September 16, 2019
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 In GLIMUN2019: Infant and Child Nutrition

World Health Organization Committee

Infant and Child Nutrition

Turkey

Komal Patel

Forest Hills Eastern

 

In order to ensure their survival and their development, it is crucial for a child to get an adequate consumption of nutrients and vitamins in their early stages of life. Nevertheless, over 1.5 million children suffer from stunting: a low height relative to age. Insufficient nutrition also leaves children more likely like get an infection or disease. There are two parts of malnutrition: undernutrition (not consuming enough calories) and micronutrient deficiency (lack of necessary nutrients and minerals). To alleviate this problem, UNICEF and WHO have created the Global Breastfeeding Collective to rally political, legal, financial, and public support for breastfeeding. This organization aspires to give the technical, financial, emotional, and public support mothers need to breastfeed. WHO also formed the NetCode organization which is designed to ensure that breastmilk substitutes are not marketed inappropriately. Additionally, WHO and UNICEF developed “courses training health workers to provide skilled support to breastfeeding mothers, help them overcome problems, and monitor the growth of children, in order to identify early the risk of undernutrition or overweight/obesity” (who.int).

 

Although Turkey is taking measures to improve low infant and child nutrition numbers, it is an ongoing issue in the country. Turkey has a higher prevalence of stunting than any other European country with 10% stunting rates (data.unicef.org). In the lowest wealth groups, 22% of the children are stunted compared to 2.1% stunted children in the high wealth groups (siteresources.worldbank.org). In Turkey, vitamin and mineral deficiencies also impact the well-being of children as 12% of preschool children lack Vitamin A (worldbank.org). Turkey has paired with Ministry of Health (MoH) to support the government’s response to infant and child needs in the areas of immunization, early childhood development, and nutrition. This is to improve practices among refugee and migrant to prevent children from chronic malnutrition.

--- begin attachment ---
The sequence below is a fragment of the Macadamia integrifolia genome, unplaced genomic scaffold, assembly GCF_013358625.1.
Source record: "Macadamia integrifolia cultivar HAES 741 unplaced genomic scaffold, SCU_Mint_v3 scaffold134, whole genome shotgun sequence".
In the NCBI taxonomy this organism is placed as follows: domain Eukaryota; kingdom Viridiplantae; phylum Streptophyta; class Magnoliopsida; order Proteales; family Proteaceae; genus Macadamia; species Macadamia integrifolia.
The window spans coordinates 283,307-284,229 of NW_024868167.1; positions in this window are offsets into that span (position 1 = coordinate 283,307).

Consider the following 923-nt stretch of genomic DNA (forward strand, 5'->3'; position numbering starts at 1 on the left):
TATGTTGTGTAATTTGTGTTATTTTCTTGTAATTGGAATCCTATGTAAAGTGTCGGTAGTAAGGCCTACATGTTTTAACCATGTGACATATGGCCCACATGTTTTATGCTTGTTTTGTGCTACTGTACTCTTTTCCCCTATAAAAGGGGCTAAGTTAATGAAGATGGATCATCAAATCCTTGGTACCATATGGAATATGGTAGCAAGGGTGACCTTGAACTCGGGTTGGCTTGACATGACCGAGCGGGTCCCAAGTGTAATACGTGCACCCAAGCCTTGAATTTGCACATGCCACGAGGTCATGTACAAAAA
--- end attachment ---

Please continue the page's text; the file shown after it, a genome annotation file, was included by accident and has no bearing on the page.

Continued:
Turkey recommends to progress the “Promotion of Breastfeeding and Baby Friendly Hospitals” program in order to continue encouraging women to practice breastfeeding. To achieve this, women should be given clear instructions on how and when to practice it so their child can get the nutrition they need. Through breastfeeding infants up to six months can get the nutrients they need to reduce infection exposure and increase their immunity. Turkey also requests the UN provide funding for vaccinations for all children within the first five months of being born. Turkey additionally proposes to call for “agriculture, education, transport, gender, the food industry, health and other sectors, to ensure that diverse, nutritious diets are available and accessible to all house- hold members.” Turkey can further develop their work with the Ministry of Health to further reduce high rates of poor infant and child nutrition. Also, Turkey recommends the UN to inspect food policies and the regulatory system of the country because all those factors relate to the topic of obesity and overweight children. Turkey can further improve their high rates of infant and child nutrition by providing safer drinking water, sanitation facilities, immunization, and better health care services during their pregnancy. In addition, Turkey is taking great measures to provide all infants and children with the quality of nutrition and vitamins needed in their early stages of life so they can have an improved adulthood. If these implementations were put in place, the economy would gradually return to its state before EVD- with more tourism, a higher employment rate, more investors, etc.

 

  • Turkey
  • Komal Patel

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